Know More About Palestine

Sunday Aug. 22, 2010 8:41 PM (EST+7)

JERUSALEM, Aug 22 (Reuters/Jeffrey Heller) - Israeli Prime Minister Benjamin Netanyahu said on Sunday reaching a peace deal with the Palestinians would be difficult but possible, acknowledging skepticism over whether talks starting next month could succeed.

In his first remarks to reporters since Israel and the Palestinians accepted on Friday an invitation by the United States and other powers to restart direct talks, Netanyahu said:

We want to surprise all the critics and skeptics. But to do that, we need a true partner on the Palestinian side.

I know there is deep skepticism. After 17 years have passed since the Oslo process, it's possible to understand why this skepticism exists, he said at the start of a cabinet meeting.

He made no mention of a potential stumbling block once the talks start in Washington on Sept. 2 -- the scheduled end about three weeks later of Israel's 10-month limited moratorium on Jewish settlement building in the occupied West Bank.

Achieving a peace agreement between us and the Palestinian Authority is difficult, but possible, he said.

Saeb Erekat, the chief Palestinian negotiator, said on Friday the Palestinians would pull out of the new talks if Netanyahu's government, which is dominated by pro-settler parties, announced new settlement construction.

Palestinian President Mahmoud Abbas, Erekat said, sent a letter to that effect on Sunday to the Quartet of Middle East peace brokers -- the United States, the European Union, the United Nations and Russia.


Danny Dayan, a settler leader, told Reuters that Netanyahu should expect political pressure in Israel if he continued to restrict settlement construction.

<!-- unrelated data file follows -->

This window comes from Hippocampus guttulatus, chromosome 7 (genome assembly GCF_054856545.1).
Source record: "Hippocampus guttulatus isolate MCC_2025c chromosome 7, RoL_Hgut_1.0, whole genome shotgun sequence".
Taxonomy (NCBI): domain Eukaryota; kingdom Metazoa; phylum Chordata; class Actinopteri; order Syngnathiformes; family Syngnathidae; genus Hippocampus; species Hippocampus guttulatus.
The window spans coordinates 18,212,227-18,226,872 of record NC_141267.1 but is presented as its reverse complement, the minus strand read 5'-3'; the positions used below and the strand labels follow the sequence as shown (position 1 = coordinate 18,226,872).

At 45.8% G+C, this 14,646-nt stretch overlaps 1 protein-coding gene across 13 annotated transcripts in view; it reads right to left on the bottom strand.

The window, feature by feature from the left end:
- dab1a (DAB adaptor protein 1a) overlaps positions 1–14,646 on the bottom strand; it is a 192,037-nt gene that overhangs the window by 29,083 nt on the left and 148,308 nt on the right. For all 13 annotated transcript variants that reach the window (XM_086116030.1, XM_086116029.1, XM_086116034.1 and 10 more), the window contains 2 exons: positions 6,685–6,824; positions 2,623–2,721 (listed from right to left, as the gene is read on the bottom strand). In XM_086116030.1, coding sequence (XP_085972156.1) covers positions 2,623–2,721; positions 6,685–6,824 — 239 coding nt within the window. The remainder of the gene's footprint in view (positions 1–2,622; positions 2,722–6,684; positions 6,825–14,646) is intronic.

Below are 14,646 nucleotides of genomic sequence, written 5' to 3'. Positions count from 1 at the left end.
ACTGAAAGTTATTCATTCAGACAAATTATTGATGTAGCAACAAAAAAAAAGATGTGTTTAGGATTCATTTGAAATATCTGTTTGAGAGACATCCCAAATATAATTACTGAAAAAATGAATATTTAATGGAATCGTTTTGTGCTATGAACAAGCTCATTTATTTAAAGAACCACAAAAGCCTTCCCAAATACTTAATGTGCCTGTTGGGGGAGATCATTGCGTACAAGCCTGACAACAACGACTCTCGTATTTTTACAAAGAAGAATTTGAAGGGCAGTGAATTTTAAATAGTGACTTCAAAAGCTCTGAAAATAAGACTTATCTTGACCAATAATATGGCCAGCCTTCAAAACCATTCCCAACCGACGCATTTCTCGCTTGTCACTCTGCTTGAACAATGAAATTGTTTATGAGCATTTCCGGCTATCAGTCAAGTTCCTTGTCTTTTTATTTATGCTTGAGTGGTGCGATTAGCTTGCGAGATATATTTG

If Netanyahu wants to extend the moratorium formally or informally, then of course we will use all the political leverage we have within the parliament, within the political system, within Israeli society, to override it, Dayan said.

Palestinians say they fear the settlements Israel has built on land captured in a 1967 war will deny them a viable state in the West Bank, Gaza Strip and east Jerusalem. Gaza is now under the control of Hamas Islamists opposed to the peace efforts.

The talks are the latest chapter in a peace process which, interrupted by several years of violence earlier this decade, has given Palestinians limited self-rule but no state.

The borders of the Palestinian state, the fate of Jewish settlements built on occupied land and the future of Jerusalem are among the tough issues negotiators will face.

Netanyahu proposes a demilitarised Palestinian state, with Israeli forces on its eastern border. He has said the future of settlements and other core issues can be raised in the talks.

Netanyahu, who had pushed for a move from US-mediated proximity talks that began in May to face-to-face negotiations without preconditions, said reaching a peace deal would require both sides to take the necessary steps.

He did not define them, and the term fell short of the pledge of painful compromises his predecessor, Ehud Olmert, voiced at the 2007 Annapolis Conference that launched Israeli-Palestinian peace talks, which yielded no deal.

Those negotiations were suspended before a Gaza war in 2008.

Netanyahu said he was coming to the Washington talks with a real desire to reach a peace accord while preserving Israel's national interests, primarily security.

If the Palestinian side proved to be a peace partner, he said, we can quickly achieve a historic peace agreement between the two peoples.

Speaking on Israeli Army Radio, Erekat said it was up to Netanyahu to prove he wants peace.

If he decides to continue the settlements on September 26, we are very sorry -- negotiations cannot continue, he said.






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